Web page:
What is bun ca?
Bun or rice noodles are the key ingredients found in many Vietnamese dishes. We proudly own a rich selection of rice noodle soups, mix and match with abundant local ingredients to create endless varieties. Among them, bun ca (bún cá – fish noodle soup) seems to be the most obvious creation since Vietnam is gifted with a long coastline and diverse sources of seafood; however, it is sadly an underrated dish among travelers. So, let us introduce you to this delicious and nutritious soup, which will capture your heart from the first taste.
The origin of bun ca
There are several versions of bun ca varying across the country, and actually, each of them has a different origin despite the similarity of the key ingredients. Bun ca in North and Central Vietnam was created along the fish villages where people tried to make use of their abundant source of seafood. Meanwhile, in the South, it is believed that the fish noodle soup was adopted from our neighboring friend – Cambodia. Follow down to the next section to find out more about each variety- its underlying story, recipe, and eating culture.
Types of bun ca
Although being called by the same name bun ca or fish noodle soup, all the varieties are actually very different; some of them are not even related except for the use of fish in the recipes. We will introduce to you all the bun ca highlights, traveling from North to South. Let’s start off with the capital city Hanoi.
Bun ca Hanoi
Not long ago, we had a chance to sample bun ca or fish noodle soup in Hanoi, and it was a mind-blowing experience, making us wonder why this dish has been so underrated.
To make the broth, fish bones are first slow-cooked with grilled ginger and shallots to create a light fishy yet warm layer of aroma. After around two hours, stir-fried tomatoes and pineapples are added. One exciting thing we found about the broth is its seasonal ingredients. Most commonly, doc mung (also known as giant taro stems) and dill are used to provide a herbal depth of flavor and a fresh color to the soup; however, these are sometimes substituted by water celery or bean sprouts. And just by that, we have such subtlety of sweet and sour soup, which is for sure a comfort food in any circumstance.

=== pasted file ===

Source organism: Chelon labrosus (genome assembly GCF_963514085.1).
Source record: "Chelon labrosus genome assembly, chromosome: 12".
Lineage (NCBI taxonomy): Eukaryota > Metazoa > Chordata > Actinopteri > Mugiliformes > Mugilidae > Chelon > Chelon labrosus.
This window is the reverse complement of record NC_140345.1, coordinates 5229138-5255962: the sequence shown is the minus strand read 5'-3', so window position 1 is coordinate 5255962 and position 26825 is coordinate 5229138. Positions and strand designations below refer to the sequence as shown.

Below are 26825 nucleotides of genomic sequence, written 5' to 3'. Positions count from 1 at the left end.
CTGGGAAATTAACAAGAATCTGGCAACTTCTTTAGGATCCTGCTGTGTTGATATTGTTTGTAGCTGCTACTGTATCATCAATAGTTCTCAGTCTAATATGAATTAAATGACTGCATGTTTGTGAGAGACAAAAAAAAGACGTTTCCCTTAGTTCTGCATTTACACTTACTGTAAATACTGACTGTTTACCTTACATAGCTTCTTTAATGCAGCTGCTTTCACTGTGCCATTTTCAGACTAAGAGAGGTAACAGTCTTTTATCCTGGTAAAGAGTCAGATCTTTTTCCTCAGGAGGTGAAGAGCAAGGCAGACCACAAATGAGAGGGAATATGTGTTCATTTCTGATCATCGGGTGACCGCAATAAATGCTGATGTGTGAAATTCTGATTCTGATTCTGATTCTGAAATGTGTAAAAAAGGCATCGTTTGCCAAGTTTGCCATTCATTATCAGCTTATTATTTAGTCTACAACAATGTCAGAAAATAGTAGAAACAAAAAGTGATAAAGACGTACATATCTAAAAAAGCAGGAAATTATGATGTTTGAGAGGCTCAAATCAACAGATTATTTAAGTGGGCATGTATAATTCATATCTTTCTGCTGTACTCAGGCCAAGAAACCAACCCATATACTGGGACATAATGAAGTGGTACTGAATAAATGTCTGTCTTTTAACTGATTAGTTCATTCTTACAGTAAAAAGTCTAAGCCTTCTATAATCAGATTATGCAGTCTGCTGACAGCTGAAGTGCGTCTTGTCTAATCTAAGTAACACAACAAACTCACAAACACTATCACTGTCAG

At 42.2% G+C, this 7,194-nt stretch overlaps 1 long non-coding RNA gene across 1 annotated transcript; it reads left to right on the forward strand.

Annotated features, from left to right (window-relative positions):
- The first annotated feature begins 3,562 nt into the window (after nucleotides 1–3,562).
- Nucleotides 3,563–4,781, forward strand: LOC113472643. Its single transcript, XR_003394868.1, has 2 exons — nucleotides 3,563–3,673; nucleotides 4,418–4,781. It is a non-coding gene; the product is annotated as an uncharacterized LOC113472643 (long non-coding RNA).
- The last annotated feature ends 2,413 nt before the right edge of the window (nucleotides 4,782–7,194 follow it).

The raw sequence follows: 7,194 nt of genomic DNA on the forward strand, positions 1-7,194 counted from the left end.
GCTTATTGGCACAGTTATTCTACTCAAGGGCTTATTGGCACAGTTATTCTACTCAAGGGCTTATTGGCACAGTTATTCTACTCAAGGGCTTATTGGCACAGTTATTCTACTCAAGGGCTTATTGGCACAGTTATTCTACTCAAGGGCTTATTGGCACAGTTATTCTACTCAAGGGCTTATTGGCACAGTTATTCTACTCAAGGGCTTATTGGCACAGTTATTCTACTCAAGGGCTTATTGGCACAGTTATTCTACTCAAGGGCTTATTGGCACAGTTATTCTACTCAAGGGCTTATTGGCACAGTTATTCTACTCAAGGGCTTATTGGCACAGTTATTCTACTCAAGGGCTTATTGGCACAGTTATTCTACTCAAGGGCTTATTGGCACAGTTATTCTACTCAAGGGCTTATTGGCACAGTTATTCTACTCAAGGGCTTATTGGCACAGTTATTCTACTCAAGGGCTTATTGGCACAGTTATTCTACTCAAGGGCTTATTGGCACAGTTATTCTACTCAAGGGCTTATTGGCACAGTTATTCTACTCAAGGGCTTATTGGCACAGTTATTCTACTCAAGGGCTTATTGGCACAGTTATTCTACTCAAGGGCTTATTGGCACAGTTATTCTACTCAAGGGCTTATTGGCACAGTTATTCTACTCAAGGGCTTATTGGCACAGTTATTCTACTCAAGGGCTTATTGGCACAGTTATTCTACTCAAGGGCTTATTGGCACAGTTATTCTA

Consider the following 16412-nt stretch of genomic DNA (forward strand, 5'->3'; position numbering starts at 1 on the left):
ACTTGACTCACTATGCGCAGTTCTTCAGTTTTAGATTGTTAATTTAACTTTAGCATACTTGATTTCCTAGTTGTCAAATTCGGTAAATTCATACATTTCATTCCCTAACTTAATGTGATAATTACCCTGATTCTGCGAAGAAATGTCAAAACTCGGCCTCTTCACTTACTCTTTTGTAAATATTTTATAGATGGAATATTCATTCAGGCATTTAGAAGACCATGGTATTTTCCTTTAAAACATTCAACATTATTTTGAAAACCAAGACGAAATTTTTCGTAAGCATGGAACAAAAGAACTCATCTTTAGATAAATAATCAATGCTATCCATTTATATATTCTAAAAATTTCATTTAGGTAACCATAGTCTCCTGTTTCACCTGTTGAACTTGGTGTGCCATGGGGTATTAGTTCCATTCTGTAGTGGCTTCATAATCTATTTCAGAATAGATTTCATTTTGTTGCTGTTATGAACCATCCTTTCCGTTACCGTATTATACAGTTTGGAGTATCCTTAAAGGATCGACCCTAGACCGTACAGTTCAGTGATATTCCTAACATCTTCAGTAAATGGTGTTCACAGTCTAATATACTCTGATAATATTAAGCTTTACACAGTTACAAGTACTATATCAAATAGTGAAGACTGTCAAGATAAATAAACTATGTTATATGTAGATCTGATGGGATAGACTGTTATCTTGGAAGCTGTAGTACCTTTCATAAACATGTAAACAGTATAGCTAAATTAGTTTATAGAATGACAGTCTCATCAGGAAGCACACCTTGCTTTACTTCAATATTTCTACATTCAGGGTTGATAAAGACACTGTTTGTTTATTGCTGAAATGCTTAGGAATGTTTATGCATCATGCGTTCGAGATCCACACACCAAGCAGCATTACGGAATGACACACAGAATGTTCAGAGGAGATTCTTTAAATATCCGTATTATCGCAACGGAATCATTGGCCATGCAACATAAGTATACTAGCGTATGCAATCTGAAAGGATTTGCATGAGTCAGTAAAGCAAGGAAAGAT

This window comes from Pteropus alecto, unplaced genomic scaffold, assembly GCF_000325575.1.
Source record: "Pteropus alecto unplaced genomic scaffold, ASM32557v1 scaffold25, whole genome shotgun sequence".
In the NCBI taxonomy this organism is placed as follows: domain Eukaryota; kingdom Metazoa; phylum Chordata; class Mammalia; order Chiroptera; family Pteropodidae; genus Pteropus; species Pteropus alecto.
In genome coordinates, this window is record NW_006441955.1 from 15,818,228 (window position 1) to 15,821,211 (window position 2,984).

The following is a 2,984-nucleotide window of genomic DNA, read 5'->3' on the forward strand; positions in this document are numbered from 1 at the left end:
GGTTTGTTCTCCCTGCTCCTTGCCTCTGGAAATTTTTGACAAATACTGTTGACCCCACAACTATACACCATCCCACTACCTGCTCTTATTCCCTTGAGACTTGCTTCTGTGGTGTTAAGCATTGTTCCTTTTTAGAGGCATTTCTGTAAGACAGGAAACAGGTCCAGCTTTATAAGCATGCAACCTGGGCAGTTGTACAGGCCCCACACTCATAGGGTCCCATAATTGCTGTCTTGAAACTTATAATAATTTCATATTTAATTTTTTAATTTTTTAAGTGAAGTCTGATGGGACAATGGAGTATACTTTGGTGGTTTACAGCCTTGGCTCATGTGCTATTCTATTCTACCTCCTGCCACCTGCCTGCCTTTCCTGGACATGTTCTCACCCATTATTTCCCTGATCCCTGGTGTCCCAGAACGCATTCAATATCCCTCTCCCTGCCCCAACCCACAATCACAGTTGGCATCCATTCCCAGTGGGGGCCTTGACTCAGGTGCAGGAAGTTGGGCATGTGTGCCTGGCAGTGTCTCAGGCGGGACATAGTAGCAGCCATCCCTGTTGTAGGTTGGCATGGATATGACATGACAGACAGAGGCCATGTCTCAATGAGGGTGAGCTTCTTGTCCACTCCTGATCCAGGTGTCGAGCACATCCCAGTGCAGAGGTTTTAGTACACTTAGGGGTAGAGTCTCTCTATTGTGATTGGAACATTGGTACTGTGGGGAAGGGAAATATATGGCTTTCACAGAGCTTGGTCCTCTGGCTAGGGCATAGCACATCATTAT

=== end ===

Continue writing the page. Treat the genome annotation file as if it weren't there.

Despite the seemingly simple broth, the highlight of bun ca Hanoi is definitely the crispy deep-fried fish fillets. Normally, tilapia and snakehead fish are the most favored because they are less bony and ideal for fillets. Fish fillets are super crispy outside while still soft and moist inside. They were so good that we had to order an extra portion to enjoy how the shiny brown-colored pieces of fish melted in our mouths. We believe the secret that makes these fish taste even better is the dipping sauce and the pickles. The dipping sauce is mixed with kumquat juice, which has a more delicate sourness, and minced garlic and chilies. One more thing that distinguishes bun ca Hanoi from other versions is the pickled bamboo shoots. Typically, in Vietnamese cuisine, we use carrot or green papaya pickles; hence, the use of bamboo shoot pickles in bun ca Hanoi really makes it stand out.
When it comes to enjoying this dish, it can be chosen between bun ca cham (dipping fish noodles) and bun ca chan (fish noodle soup bowl). A portion of dipping fish noodles includes a plate of rice noodles, a plate of fried fish fillets, a separate bowl of soup, and a small bowl of dipping sauce. This way of serving will make sure the fried fish is not soaked in the hot soup and remains crispy. Otherwise, you can opt for bun ca chan – which means all the ingredients are readily placed in one single bowl and the broth is added all together. We recommend this version for the first try since it will save you from the complication of too many separate servings on the table.
Bun ca Haiphong
Just around 100km south of Hanoi is the most famous port city of Vietnam – Haiphong. Bun ca Haiphong is very selective in its ingredients and they prioritize quality rather than convenience by using different types of fish for different types of toppings. A right bowl of bun ca Haiphong must have its signature yellow-colored broth coming from fresh turmeric. This turmeric is also the key ingredient that sets bun ca Haiphong apart from other versions.